Recently, the Sony PlayStation has been the host of a growing library of titles that fall into the "budget" category, or games that retail for $9.99 new. For the most part, these have been simple games, lackluster in their execution and delivery. A1 Games' Bowling is no exception to this rule.
As you might expect, the standard features of a bowling game are present and accounted for: 10 pins, a freshly oiled lane, and a selection of balls of various weight. The only glaring exception is the well-worn shoes. After you've chosen your ball, it's time to get bowling. If you choose, you can also team up with up to three friends to fill up the lanes. The main mechanic of the game is fairly simple to get a grasp on: You simply align an arrow pointing down the lane, adjust the level of power with which you'd like to throw the ball, and finally, heave the ball down the lane after putting some spin on the ball. The latter of the three steps is the toughest to get the hang of, as there is a small target in the center of the screen that you have to aim for to make the ball roll straight. As you'll soon find after a few frames of gutter balls, a little bit of spin can go a long way. So much so in fact that the end result is completely and totally unrealistic. After all is said and done, this game strips bowling down to a bare minimum of options and lets you go from there.
Graphically, this game is about as plain as they come. The lanes, pins, and balls are all very simply rendered and are generally unattractive. To make matters worse, the only view that you see during the game is a bowler's eye view of the lane with a camera that follows the ball as it heads toward the pins. In short, you practically look at the same screen during the whole game. The in-game sound, for the most part, is also an annoyance. The sounds of the ball rolling down the lane and the resulting crash into the pins are similar in quality to a canned laughter track on a sitcom. As you can imagine, hearing the same repetitive audio for several games can get old rather quickly.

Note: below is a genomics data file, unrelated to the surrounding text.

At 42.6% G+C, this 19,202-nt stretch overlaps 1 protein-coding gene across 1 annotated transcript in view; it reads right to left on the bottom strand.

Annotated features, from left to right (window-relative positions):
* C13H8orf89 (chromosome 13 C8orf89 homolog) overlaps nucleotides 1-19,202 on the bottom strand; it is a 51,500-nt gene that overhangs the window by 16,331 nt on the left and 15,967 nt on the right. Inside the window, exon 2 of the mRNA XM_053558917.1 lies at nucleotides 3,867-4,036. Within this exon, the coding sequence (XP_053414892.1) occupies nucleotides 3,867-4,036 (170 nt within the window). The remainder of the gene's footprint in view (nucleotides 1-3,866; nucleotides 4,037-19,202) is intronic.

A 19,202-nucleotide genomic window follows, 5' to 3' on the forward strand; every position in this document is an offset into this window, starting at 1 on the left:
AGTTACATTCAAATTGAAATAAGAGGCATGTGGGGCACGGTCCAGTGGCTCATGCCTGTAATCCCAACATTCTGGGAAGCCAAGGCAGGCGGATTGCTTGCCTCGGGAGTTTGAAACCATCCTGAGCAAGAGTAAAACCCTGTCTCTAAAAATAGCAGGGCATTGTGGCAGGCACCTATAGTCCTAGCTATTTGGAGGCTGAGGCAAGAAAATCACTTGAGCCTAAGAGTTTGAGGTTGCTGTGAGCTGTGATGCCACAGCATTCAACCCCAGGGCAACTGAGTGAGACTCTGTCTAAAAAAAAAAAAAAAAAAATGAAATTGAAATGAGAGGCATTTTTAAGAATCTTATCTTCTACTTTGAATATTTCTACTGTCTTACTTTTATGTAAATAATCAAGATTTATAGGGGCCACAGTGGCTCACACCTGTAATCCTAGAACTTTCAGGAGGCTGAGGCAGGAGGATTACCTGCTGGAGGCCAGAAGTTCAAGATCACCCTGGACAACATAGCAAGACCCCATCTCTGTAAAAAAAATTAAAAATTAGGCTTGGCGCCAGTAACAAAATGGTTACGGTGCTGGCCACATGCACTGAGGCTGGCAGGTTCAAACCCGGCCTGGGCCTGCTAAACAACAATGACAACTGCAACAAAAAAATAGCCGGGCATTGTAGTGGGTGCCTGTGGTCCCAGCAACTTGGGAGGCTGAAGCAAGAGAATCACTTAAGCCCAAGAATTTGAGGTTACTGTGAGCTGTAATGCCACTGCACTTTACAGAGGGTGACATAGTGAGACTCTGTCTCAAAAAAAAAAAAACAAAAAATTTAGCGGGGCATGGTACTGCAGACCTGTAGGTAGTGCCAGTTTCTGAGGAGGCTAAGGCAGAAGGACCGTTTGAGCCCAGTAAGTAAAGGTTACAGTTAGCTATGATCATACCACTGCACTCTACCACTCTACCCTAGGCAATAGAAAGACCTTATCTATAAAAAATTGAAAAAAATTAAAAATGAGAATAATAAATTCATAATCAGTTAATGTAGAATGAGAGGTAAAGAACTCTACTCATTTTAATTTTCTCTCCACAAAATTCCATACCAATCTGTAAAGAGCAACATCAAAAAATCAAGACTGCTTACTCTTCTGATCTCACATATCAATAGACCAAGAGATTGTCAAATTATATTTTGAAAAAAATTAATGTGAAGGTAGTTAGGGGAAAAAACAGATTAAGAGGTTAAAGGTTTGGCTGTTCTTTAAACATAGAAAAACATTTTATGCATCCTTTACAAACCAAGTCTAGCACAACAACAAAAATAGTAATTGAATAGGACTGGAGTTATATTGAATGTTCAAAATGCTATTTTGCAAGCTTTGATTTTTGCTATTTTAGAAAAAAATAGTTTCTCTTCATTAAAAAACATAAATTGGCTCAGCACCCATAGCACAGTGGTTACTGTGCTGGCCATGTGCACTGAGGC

On top of the standard bowling game, there are two additional modes of play to add a small amount of fuel to the fire. The first of which is the special mode, which takes a standard game, increases the number of pins in the lane to 45, and shortens the number of frames to seven. The end result is basically the same as the standard game, just slightly different. The last of the additional modes is the quest mode. In the case of this variant, the lane has only three pins standing, and you are given several chances to knock the pins down. After doing so, you are given an additional ball, and you move on to another frame of three pins. As you can see, these additional games are really only slightly different from the main game and don't really offer that much to the player.
Bowling is a simple game with unimpressive visuals and monotonous gameplay. It comes as no surprise that the $10 you would spend on purchasing this game would be better spent on several games at a real bowling alley.